p.s. try to do this in the marxist method or whatever - if you havent grasped that someone else can fill you in on that if you ask nicely probably

i will start from the very beginning because your post is really inspiring. please recommend me a book on agriculture and i'll read it, then go through the list. i've read a bit about collectivization and the kolkhoz etc. and it always gets me excited. i used to do a bunch of gardening stuff, but that was mostly cutting grass, trimming hedges, pulling weeds etc; destructive rather than creative.
tell me what languages you read
its good when people want to learn about things on here to give them recommendations. also guff but also recommendations.
like HenryKrinkle may be right that this place is CSPAM now but please at least continue to shame your fellow posters effectively into learning more about corn
heres what i got, i suggest starting with "The Genesis of Capitalist Ground Rent" in Volume III of Capital by Karl Marx, FRSA. and then picking up John Bellamy Foster (Trot alert) starting with The Vulnerable Planet. (I usually say to start with someone's latest book if the field is as fast-moving as agriculture but not in this case, because it's an apologia for Marx against non-Marxist eco people and there's probably ten people on Earth including Foster and his coauthor who care about that.)

At the same time grab Introduction to Agricultural Economics by Penson, not because it's mind-blowing but because there's a cheapo ebook/paperback version & it's an okay recent review. Shry & Reiley's Introductory Horticulture is good to start with for agriscience, also because of a cheap version (the e-book one). That will provide you a foundation for more of the technical stuff in terms of both biology and social sciences.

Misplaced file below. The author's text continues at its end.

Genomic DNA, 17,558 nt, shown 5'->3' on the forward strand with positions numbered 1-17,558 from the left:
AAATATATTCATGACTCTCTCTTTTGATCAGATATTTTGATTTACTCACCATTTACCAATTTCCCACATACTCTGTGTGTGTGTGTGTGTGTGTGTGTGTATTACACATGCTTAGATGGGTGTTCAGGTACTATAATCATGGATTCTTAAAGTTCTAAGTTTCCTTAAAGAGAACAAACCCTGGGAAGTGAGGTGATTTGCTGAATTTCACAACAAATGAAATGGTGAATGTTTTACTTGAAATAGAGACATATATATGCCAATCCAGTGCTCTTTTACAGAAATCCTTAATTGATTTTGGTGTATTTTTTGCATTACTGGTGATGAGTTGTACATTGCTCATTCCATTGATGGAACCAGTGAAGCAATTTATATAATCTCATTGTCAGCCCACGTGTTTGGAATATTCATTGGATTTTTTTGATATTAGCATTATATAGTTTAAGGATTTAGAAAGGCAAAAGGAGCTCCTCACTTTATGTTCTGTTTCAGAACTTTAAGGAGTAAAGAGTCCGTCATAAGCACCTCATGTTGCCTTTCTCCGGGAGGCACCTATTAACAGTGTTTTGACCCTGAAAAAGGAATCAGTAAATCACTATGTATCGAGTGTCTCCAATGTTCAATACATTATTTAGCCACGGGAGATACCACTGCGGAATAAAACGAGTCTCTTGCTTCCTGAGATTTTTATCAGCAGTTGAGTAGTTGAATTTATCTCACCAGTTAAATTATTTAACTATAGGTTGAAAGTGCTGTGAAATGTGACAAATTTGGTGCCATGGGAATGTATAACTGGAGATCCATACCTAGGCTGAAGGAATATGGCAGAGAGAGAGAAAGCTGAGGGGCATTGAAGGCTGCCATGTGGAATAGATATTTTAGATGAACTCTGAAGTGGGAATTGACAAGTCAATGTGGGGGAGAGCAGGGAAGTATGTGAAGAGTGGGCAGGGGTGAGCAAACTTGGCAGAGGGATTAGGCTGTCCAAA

You will probably come across Foster going on about Justus Liebig and his importance to Marx, and you're gonna really wish that certain parts of the specific Liebig stuff that Marx references could be found easily in their entirety in your native language, and they often can't even though they were likely printed in three or four languages when they were first published, because this world smells like the Devil's ass but it's fine.
When you get done with that or if you're already past the point where it would be useful, though it's more for context on debates about peasants at the turn of the century and how they rolled into Bolshevik policy in revolutionary Russia than it is for learning about contemporary agriculture, Lenin's The Agrarian Question and the “Critics of Marx” is pretty fun. Lenin roasting suckers for bad science is the lifeblood of the community, so much so that a bunch of people kind of interested in the topic are going to ignore the post before this one and instead tap that link so hard their phone explodes.
I've read a bunch of JBF, and Lenin & Marx on it, though never a full book. I just used to subscribe to MR. I'll read his books now though and the order of the other stuff you told me too, the more "technical" stuff sounds interesting.

And Tears, I read English and French.

Parenti posted:



Rome's Fall Reconsidered - Vladimir Gregorievitch Simkhovitch (1916)
Reconstruction By Way of the Soil - Wrench, G.T., M.D (1946)
Collumella - De Re Rustica (C1st)
Le Livre de L'Agriculture D'ibn-al-awam (french translation, 1864) - Ibn al-Awwam (C12th)
Knott's handbook for vegetable growers - D.N. Maynard & G.J. Hochmuth (2007)

theres things wrong with them all but thats what brains are for, they're all free online, dont feel like you need to read anything cover to cover, a little knowledge on a lot of different things is a great base to work from on any subject and will hopefully allow you to devolop a whole new agriculturalist way of looking at the world